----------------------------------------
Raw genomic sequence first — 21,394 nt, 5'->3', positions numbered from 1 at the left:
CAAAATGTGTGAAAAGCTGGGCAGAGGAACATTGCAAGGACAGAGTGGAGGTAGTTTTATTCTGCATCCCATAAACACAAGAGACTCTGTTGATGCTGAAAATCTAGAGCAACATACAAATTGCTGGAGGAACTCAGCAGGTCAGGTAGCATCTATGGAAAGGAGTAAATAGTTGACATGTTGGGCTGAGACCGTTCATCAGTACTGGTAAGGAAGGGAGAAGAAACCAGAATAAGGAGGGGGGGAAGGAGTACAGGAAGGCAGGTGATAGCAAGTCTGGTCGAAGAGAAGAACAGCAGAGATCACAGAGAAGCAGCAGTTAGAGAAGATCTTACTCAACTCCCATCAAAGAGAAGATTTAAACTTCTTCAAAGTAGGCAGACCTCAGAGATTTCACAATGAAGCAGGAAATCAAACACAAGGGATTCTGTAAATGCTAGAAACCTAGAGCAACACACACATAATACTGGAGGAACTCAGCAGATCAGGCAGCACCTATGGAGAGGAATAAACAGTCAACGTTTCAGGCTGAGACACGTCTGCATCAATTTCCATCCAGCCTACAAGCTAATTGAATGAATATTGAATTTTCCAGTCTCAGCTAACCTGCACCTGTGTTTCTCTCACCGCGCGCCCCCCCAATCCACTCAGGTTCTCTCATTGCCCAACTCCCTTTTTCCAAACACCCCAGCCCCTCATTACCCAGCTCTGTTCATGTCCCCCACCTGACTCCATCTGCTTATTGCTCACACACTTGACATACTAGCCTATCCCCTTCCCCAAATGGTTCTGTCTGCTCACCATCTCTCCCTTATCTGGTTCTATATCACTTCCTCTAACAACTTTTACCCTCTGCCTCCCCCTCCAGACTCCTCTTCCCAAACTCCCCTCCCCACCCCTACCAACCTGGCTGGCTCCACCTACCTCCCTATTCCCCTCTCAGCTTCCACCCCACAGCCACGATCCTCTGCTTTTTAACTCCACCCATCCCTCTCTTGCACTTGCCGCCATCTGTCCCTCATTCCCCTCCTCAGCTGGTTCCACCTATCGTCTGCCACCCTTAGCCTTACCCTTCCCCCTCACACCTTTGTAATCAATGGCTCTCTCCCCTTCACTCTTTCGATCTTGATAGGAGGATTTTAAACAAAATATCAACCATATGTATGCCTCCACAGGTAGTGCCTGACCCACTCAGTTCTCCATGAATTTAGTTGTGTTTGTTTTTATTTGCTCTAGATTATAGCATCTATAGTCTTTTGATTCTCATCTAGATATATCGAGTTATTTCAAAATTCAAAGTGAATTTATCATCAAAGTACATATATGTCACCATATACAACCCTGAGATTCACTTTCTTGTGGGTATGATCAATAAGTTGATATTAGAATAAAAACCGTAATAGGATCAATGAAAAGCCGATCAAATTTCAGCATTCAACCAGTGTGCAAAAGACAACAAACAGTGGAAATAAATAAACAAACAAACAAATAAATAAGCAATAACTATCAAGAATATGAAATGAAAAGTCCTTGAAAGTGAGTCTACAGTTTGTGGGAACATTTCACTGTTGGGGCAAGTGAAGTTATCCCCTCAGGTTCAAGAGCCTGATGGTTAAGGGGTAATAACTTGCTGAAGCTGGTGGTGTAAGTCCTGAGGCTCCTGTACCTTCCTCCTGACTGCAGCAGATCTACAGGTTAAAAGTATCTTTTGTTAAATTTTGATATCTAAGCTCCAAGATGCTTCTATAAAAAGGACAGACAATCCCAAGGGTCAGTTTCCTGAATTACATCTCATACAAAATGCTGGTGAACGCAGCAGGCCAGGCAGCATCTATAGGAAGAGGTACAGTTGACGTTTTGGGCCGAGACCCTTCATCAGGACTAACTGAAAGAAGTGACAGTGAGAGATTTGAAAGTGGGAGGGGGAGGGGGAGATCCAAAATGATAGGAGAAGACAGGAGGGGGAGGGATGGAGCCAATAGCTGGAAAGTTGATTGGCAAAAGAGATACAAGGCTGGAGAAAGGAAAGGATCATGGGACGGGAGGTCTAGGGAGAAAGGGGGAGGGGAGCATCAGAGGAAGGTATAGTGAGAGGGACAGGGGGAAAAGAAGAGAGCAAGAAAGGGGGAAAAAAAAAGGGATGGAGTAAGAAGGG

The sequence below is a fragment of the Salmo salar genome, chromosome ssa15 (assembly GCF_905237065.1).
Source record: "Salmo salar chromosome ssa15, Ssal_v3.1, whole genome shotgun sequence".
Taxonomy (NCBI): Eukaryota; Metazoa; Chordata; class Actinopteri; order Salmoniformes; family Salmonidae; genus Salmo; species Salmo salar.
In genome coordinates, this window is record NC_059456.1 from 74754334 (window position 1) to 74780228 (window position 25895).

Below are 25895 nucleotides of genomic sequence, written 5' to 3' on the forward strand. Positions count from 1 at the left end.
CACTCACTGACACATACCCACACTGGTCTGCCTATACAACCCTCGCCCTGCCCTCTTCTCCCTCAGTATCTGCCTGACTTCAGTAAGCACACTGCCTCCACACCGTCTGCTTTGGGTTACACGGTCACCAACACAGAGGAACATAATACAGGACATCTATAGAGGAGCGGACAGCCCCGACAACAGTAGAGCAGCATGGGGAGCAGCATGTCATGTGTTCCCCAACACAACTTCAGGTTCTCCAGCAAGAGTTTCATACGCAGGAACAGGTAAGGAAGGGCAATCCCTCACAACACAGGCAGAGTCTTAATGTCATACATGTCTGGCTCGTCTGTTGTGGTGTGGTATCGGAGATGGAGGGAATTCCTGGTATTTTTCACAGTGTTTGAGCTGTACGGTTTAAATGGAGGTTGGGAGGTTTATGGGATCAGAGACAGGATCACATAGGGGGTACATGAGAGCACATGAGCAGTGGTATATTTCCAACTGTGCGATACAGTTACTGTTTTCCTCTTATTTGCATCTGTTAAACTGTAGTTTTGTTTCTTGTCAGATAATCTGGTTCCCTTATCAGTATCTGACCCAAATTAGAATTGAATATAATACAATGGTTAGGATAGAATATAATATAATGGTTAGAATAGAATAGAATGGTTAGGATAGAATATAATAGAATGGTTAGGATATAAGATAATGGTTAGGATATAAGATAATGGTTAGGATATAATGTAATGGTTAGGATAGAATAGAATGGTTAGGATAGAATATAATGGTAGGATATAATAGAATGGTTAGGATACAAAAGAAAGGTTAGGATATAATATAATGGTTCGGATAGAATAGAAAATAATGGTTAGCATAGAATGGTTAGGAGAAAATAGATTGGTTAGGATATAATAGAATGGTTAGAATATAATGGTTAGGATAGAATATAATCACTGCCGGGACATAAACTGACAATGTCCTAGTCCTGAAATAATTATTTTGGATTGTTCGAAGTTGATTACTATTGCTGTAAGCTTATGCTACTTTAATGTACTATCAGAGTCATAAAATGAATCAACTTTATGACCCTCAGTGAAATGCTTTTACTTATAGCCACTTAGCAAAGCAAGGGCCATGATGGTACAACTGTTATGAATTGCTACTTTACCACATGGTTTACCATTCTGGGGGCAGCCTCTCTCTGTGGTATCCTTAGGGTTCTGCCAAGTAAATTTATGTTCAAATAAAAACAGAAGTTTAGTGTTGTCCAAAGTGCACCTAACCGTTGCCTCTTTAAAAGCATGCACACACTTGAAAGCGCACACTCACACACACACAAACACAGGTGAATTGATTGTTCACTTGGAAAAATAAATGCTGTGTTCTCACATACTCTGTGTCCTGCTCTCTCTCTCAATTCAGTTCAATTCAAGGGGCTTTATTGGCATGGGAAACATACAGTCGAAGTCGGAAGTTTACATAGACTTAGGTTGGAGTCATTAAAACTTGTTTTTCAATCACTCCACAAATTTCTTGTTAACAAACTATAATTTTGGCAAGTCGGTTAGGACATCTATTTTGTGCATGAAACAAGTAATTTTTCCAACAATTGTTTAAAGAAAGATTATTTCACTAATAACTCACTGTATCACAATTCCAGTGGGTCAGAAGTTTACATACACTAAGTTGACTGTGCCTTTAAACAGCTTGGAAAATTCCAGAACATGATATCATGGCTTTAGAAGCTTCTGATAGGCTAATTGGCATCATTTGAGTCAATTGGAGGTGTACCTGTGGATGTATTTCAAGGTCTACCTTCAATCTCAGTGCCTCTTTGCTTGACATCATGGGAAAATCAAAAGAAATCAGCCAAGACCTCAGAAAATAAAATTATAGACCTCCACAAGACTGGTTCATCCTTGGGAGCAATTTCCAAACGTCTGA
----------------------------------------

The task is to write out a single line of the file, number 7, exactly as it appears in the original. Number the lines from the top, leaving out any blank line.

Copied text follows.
Below are 25895 nucleotides of genomic sequence, written 5' to 3' on the forward strand. Positions count from 1 at the left end.